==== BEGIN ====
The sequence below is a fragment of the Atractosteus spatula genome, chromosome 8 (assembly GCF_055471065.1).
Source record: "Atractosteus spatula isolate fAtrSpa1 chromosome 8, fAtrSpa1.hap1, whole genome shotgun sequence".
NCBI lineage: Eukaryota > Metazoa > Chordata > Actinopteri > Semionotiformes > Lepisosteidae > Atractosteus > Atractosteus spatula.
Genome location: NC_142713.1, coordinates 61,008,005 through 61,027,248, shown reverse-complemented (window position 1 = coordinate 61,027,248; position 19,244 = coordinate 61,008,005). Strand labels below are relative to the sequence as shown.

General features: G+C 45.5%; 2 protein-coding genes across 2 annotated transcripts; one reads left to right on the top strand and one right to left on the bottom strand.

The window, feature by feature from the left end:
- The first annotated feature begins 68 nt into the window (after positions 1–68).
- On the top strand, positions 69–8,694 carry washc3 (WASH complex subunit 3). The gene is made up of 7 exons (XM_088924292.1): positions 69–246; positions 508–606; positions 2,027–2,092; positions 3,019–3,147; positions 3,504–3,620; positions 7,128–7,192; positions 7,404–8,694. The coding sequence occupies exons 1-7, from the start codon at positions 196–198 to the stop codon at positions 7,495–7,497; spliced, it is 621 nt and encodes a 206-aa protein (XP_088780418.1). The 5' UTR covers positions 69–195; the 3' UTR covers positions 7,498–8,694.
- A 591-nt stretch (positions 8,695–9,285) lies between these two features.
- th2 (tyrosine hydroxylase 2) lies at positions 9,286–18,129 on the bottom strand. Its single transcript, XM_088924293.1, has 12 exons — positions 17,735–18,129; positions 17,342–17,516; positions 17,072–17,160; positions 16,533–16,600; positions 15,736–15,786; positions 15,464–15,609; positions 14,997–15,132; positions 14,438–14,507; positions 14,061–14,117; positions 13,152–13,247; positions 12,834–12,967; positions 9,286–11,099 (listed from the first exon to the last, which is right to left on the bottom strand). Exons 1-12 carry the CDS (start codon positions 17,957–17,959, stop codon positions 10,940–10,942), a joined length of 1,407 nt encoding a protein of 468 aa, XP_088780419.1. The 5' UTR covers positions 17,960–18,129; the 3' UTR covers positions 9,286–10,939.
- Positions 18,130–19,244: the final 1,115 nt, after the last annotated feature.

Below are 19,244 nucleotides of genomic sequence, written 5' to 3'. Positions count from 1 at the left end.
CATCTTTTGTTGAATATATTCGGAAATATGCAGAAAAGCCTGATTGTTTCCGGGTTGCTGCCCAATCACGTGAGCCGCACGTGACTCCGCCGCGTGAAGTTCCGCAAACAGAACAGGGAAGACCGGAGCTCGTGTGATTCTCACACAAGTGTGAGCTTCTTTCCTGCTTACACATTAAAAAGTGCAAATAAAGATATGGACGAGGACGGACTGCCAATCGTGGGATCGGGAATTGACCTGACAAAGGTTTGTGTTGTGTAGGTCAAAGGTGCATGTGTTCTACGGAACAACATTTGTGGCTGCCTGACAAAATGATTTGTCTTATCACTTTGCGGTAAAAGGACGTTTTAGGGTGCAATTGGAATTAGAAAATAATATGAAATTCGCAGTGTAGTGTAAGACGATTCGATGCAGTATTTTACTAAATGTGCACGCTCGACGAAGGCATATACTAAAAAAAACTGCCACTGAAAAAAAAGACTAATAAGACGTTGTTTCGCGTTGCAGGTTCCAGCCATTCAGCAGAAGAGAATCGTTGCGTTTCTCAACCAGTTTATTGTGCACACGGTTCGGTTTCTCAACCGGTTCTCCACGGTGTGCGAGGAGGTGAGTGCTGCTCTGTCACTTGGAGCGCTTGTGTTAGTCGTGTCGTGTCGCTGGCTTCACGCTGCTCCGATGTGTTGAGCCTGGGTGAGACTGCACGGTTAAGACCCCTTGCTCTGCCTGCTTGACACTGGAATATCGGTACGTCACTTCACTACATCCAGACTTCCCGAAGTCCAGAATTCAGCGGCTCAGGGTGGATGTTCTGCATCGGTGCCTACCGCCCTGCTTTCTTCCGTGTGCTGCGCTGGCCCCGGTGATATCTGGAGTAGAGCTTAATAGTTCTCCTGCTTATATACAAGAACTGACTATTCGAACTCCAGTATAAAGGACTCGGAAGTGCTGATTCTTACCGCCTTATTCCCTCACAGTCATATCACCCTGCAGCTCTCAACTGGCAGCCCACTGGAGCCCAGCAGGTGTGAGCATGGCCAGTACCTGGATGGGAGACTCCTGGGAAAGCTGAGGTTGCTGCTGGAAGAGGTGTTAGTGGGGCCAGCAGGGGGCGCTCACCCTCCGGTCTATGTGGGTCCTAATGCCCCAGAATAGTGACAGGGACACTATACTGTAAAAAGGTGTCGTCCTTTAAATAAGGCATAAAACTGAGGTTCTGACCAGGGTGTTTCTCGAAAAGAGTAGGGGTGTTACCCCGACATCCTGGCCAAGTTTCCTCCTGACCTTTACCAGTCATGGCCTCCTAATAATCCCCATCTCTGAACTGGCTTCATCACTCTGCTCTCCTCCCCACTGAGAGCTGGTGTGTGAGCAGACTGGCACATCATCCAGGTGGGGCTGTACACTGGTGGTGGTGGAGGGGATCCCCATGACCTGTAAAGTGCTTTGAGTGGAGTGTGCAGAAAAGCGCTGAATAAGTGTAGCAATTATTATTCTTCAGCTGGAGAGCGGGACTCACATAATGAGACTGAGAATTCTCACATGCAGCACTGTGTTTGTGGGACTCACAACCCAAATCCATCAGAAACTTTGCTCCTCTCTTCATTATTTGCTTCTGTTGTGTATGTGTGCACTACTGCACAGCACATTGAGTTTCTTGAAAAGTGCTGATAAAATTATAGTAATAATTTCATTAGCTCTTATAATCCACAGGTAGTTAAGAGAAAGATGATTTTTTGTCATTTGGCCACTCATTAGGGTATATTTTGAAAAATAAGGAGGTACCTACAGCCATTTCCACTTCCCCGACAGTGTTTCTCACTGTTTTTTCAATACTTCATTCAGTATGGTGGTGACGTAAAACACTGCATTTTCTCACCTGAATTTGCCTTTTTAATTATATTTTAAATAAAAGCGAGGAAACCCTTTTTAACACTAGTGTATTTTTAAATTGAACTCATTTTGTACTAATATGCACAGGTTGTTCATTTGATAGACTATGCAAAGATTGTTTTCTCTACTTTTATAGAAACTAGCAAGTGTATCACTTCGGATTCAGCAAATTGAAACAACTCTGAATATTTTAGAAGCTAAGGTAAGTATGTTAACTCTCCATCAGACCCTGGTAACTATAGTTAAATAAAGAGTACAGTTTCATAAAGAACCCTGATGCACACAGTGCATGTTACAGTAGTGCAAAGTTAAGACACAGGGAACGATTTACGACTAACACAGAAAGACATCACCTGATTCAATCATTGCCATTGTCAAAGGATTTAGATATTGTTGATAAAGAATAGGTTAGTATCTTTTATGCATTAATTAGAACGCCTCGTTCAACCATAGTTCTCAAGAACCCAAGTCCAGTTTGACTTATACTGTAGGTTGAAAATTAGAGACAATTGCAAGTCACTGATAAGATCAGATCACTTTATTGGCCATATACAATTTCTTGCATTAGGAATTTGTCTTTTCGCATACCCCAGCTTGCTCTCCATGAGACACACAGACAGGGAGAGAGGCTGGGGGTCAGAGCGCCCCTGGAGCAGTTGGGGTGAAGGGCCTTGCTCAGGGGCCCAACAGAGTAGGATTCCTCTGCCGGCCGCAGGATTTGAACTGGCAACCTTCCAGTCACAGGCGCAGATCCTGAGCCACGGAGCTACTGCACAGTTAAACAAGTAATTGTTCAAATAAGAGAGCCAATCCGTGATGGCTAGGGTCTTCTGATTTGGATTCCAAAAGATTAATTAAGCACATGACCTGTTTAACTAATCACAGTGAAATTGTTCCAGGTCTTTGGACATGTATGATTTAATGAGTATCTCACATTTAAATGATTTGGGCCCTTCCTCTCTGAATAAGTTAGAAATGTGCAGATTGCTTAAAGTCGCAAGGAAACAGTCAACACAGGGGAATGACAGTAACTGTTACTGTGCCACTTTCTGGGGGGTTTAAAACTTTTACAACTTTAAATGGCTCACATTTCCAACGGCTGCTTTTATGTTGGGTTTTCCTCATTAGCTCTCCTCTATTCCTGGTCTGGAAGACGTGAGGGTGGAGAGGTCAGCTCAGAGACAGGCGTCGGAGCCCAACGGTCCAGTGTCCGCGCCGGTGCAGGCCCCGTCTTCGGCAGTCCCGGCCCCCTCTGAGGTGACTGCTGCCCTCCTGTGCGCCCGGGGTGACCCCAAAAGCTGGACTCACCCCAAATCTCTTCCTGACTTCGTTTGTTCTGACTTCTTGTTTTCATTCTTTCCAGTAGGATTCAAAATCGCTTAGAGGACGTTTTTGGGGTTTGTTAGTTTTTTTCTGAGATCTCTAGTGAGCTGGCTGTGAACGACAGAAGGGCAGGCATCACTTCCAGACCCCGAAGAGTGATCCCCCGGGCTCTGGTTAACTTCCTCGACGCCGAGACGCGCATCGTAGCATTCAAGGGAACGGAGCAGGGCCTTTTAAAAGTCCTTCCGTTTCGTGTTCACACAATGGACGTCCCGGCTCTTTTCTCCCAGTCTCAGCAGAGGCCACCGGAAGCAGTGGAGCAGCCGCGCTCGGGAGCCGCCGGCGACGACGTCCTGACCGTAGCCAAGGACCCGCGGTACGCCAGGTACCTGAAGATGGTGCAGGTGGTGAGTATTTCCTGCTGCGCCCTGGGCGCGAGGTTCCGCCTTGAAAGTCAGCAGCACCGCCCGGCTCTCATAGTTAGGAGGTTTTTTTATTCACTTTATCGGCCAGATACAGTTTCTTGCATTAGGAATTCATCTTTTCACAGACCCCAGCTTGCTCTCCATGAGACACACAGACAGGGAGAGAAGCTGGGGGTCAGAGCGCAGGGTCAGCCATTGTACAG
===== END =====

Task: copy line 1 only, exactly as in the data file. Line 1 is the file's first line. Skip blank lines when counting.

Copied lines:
The sequence below is a fragment of the Atractosteus spatula genome, chromosome 8 (assembly GCF_055471065.1).